Airline stocks have faced stiff headwinds over the past month as concerns over an airfare price war in 2020 gather momentum due to capacity growth from the re-entry of the embattled Boeing 737 MAX. Analysts, suppliers, and airlines expect the plane to be flying again sometime during the fourth quarter, although The Boeing Company (BA) has not disclosed a specific date.
“We believe 2020 capacity from the publicly traded U.S. airlines will increase 5.6% versus 3.0% in 2019,” Cowen analyst Helane Becker wrote in a research note cited by Barron’s.
Despite the prospect of a capacity-driven price war, the sector remains supported by upbeat consumer confidence, consistent wage growth, and household net worth near all-time highs. Airlines for America (A4A), the trade organization for leading U.S. airlines, projects a 4% increase in Labor Day holiday traffic compared to last year. From a technical standpoint, the major carriers sit near crucial support levels, indicating that the market has fully factored in growing supply.
Those who see airline stocks flying to greater heights in the fourth quarter should consider American Airlines Group Inc. (AAL) and Delta Air Lines, Inc. (DAL), along with the sector’s proxy exchange-traded fund (ETF), the U.S. Global Jets ETF (JETS). Let’s take a closer look at each and explore several trades that may be ready for takeoff.
American Airlines Group Inc. (AAL)
American Airlines operates as a network air carrier with almost 7,000 scheduled daily flights to more than 350 destinations in 50 countries. The Fort Worth, Texas-based company operates a mainline fleet of 956 aircraft, including 24 of the troubled 737 MAX jets that have resulted in the cancellation of multiple flights per day. The U.S. Department of Transportation recently approved American’s joint venture with Australia’s leading carrier Qantas Airways, helping the airline expand its reach in the Oceania region. American trades at about five times 2020 earnings, below the industry average multiple of 9 times. The stock has a market capitalization of $11.72 billion, issues a 1.58% dividend yield, and is trading down 18.60% over the past month as of Aug. 30, 2019.
American Airlines shares have oscillated within a broad descending channel since October of last year. Price broke below the pattern’s lower trendline earlier this week but quickly reversed, indicating a possible head-fake move. Furthermore, the moving average convergence divergence (MACD) indicator line crossed above its signal line in Thursday’s trading session to generate a buy signal. Those who enter here should set a stop-loss order beneath the August low at $24.24 and aim to book profits near the channel’s upper trendline between $33 and $34.
Delta Air Lines, Inc. (DAL)
With a market value of $37.63 billion, Delta Air Lines provides scheduled air transportation for passengers and cargo in the United States and globally. The carrier flies to more than 325 destinations in 60 countries, with key hubs located in Atlanta, New York, Salt Lake City, Detroit, Seattle, and Minneapolis-St. Paul. Mark Tepper, president and CEO of Strategic Wealth Partners, recently told CNBC’s “Trading Nation” program that he favors Delta in the space because the airline has no exposure to the 737 MAX and because of its lucrative partnership with American Express Company (AXP). Analysts expect Delta to post third quarter (Q3) earning per share (EPS) of $2.26, representing a 25.56% increase from the year-ago quarter. Although the airline’s stock has fallen 7.33% over the past month, it has outperformed the industry average by nearly 2% as of Aug. 30, 2019. Investors receive a 2.84% dividend yield.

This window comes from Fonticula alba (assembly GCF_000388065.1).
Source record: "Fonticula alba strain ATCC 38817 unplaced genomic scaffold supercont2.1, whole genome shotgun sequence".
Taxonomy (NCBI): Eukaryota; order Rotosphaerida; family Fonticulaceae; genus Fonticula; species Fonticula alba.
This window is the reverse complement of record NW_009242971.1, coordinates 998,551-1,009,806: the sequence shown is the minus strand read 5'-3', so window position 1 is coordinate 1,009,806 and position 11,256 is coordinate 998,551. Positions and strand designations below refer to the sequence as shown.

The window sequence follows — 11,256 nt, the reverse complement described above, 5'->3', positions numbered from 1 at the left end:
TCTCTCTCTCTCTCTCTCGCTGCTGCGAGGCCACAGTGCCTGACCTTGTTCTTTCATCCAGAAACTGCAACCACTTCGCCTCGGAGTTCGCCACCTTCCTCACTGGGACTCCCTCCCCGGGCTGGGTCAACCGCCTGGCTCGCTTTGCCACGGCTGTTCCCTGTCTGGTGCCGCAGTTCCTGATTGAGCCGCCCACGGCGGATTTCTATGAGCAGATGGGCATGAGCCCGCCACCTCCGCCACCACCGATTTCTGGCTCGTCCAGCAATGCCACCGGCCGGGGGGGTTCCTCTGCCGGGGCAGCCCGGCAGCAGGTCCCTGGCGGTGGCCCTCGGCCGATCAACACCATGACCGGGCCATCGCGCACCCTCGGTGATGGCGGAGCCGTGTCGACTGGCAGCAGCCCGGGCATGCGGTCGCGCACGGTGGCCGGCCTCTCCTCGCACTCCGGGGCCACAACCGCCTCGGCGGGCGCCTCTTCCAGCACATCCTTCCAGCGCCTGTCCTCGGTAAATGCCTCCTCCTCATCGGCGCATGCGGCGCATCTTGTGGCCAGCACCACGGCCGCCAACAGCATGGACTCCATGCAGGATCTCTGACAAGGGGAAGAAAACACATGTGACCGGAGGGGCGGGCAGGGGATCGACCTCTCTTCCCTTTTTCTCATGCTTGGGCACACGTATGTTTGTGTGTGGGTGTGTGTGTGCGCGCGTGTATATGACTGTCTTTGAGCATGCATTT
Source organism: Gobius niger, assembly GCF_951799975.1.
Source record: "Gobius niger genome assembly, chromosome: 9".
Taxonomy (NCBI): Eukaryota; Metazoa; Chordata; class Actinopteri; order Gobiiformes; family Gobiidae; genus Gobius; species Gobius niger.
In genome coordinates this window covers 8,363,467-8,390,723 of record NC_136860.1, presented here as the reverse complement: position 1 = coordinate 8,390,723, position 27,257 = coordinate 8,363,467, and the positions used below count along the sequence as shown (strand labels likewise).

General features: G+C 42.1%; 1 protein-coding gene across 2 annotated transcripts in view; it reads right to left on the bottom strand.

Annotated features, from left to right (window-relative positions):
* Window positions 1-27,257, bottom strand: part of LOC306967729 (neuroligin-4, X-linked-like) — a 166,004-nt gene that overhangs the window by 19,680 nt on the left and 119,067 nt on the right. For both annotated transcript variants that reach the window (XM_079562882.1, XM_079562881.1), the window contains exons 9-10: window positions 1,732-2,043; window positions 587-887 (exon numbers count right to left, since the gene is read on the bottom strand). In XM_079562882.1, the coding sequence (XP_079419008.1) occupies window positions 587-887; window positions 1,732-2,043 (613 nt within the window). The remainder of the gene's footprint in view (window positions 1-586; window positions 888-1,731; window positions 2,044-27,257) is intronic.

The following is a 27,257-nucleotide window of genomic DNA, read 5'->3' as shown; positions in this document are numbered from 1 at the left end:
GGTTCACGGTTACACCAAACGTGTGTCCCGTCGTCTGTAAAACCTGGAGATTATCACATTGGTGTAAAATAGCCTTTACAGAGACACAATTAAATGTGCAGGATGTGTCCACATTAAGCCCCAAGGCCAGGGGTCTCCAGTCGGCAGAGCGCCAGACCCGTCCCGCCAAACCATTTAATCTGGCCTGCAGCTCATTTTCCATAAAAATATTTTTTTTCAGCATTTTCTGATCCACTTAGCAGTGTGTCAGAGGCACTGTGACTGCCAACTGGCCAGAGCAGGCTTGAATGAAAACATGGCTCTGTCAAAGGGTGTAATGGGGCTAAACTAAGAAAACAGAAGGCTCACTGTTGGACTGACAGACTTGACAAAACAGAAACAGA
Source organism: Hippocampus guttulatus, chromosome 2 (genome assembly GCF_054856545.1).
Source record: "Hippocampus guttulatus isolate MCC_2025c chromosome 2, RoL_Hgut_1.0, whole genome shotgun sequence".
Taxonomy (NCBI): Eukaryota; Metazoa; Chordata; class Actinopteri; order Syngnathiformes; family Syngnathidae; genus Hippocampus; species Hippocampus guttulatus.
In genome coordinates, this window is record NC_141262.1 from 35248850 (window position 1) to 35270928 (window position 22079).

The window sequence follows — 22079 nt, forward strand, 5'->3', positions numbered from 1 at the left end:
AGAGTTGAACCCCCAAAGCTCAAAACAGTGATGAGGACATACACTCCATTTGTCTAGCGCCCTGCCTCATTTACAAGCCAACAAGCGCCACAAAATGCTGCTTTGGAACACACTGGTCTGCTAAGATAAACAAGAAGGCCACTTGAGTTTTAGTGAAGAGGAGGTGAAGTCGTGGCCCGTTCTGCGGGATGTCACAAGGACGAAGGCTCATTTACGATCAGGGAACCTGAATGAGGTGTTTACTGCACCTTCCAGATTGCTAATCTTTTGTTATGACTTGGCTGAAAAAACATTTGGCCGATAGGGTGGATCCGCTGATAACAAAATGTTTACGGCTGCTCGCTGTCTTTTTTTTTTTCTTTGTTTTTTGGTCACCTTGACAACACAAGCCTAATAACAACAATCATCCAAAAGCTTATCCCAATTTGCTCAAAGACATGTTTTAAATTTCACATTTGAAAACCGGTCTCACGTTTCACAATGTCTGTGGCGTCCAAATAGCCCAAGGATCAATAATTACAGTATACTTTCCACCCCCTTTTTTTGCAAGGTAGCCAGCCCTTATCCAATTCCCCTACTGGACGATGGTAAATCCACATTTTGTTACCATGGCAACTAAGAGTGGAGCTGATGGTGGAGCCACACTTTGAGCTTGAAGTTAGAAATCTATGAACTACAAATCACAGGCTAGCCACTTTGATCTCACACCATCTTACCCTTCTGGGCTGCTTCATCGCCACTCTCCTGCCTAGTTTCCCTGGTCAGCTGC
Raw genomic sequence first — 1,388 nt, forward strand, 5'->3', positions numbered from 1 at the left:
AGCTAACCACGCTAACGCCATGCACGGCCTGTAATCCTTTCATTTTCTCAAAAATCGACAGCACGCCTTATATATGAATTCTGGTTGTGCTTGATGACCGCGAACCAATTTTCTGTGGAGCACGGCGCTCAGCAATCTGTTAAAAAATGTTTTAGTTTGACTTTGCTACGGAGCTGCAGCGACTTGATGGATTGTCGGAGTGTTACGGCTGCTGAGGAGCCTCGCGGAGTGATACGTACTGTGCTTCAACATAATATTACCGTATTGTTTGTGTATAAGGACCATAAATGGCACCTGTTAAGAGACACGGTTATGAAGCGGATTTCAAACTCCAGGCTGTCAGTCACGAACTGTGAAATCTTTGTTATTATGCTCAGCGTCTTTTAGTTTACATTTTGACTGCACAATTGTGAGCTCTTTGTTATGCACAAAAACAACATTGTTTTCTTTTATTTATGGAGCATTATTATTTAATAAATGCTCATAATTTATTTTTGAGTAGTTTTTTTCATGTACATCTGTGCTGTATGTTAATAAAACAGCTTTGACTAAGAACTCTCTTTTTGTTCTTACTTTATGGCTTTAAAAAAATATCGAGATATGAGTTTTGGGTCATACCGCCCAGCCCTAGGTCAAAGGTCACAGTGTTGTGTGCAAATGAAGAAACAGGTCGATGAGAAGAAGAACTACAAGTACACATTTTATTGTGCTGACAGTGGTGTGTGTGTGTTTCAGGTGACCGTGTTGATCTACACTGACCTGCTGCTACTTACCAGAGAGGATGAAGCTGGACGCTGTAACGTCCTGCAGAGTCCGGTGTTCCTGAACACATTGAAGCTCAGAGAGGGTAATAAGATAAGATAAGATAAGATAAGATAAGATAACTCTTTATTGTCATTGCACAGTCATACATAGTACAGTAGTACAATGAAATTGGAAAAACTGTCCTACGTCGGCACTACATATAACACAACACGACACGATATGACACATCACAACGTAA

The Delta share price has remained above its 200-day simple moving average (SMA) since early June, which indicates an overall long-term bullish trend. A month-long retracement to an uptrend line that dates back to January provides swing traders with a suitable entry point. The relative strength index (RSI) sits well below overbought territory, giving price ample room to test the year-to-date (YTD) high at $63.44. Traders should manage downside with a stop placed underneath Wednesday’s low at $55.80.
U.S. Global Jets ETF (JETS)
Taking off in 2015, the U.S. Global Jets ETF aims to provide similar returns to the U.S. Global Jets Index. The fund invests its $56.43 million asset base in passenger airlines, aircraft manufacturers, airports, and terminal services companies. Key allocations in the ETF’s portfolio of 35 holdings include Delta at 13.08%, Southwest Airlines Co. (LUV) at 12.68%, and United Airlines Holdings, Inc. (UAL) at 12.67%. A 0.20% average spread, coupled with daily dollar volume liquidity of $900,000, keeps trading costs competitive. As of Aug. 30, 2019, JETS charges an annual management fee of 0.60% and has stalled 10.82% over the past month.
JETS shares have roughly traded within a $2.50 range over the past seven months, making the ETF a suitable play for those who favor range-bound strategies. The most recent retracement to the pattern’s lower trendline found support at $28 and rallied sharply from the area in Thursday’s session. Traders who buy at this level should set a take-profit order near the range’s top trendline at $31.50, where the fund’s price may find overhead resistance. Think about placing a stop beneath the Aug. 28 low at $27.55 to protect trading capital.